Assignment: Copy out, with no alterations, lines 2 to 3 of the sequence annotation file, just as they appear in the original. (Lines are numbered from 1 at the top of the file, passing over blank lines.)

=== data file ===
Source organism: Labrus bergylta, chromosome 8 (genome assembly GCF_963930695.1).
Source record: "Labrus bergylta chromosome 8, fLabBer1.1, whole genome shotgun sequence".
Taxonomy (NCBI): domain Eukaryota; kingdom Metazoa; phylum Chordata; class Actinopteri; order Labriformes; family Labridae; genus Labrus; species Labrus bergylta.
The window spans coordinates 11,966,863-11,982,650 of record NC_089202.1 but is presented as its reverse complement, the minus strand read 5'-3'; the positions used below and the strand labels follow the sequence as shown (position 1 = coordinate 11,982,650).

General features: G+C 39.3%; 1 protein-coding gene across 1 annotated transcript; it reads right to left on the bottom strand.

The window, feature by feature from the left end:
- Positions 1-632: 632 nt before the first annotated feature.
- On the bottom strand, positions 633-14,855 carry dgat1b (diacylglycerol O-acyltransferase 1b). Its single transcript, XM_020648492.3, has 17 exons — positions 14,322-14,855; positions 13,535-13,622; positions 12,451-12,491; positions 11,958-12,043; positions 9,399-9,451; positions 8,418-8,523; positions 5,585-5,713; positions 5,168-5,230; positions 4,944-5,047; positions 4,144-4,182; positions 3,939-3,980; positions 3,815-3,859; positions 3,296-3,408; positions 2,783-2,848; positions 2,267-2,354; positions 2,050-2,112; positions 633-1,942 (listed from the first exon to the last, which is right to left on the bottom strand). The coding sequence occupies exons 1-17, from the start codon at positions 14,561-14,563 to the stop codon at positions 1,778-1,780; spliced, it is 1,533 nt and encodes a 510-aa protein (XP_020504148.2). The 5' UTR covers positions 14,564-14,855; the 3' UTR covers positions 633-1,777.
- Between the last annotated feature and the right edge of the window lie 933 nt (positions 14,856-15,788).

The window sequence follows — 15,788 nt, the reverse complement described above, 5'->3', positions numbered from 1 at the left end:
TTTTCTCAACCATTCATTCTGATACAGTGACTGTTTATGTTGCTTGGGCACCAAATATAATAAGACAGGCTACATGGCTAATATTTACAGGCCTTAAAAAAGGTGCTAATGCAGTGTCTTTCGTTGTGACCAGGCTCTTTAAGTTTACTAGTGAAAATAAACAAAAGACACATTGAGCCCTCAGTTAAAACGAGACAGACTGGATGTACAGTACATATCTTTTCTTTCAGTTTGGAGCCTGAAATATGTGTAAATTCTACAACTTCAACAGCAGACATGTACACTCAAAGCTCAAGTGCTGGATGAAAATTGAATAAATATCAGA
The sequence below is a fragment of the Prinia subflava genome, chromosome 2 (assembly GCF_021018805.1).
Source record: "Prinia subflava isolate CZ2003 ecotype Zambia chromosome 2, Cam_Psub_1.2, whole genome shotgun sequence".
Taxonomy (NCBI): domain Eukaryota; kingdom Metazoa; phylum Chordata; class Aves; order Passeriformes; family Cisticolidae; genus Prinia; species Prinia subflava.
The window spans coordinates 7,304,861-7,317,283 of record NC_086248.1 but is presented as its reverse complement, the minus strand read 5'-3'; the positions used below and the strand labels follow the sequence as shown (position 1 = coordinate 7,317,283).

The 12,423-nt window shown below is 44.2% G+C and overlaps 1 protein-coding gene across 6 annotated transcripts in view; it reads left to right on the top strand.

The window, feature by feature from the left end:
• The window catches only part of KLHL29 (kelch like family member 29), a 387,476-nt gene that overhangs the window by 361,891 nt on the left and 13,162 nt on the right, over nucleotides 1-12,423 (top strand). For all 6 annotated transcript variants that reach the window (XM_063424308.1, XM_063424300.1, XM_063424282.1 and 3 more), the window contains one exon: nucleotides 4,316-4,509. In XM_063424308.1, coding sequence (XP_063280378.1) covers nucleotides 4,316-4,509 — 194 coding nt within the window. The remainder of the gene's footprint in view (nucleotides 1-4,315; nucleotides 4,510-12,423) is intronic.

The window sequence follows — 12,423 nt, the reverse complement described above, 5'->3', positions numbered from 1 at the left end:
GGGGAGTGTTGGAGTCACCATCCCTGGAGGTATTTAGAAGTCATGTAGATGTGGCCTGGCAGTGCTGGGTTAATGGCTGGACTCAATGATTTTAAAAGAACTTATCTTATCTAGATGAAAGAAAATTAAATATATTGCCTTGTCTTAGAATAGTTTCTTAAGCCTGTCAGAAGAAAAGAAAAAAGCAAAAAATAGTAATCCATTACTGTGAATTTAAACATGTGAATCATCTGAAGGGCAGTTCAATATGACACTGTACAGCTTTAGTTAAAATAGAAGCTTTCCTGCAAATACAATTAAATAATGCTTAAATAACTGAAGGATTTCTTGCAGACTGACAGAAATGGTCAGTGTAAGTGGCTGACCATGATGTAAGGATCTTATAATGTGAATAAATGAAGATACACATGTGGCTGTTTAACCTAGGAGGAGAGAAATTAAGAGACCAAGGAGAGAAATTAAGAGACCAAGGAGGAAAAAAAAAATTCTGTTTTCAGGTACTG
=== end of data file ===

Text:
Source record: "Labrus bergylta chromosome 8, fLabBer1.1, whole genome shotgun sequence".
Taxonomy (NCBI): domain Eukaryota; kingdom Metazoa; phylum Chordata; class Actinopteri; order Labriformes; family Labridae; genus Labrus; species Labrus bergylta.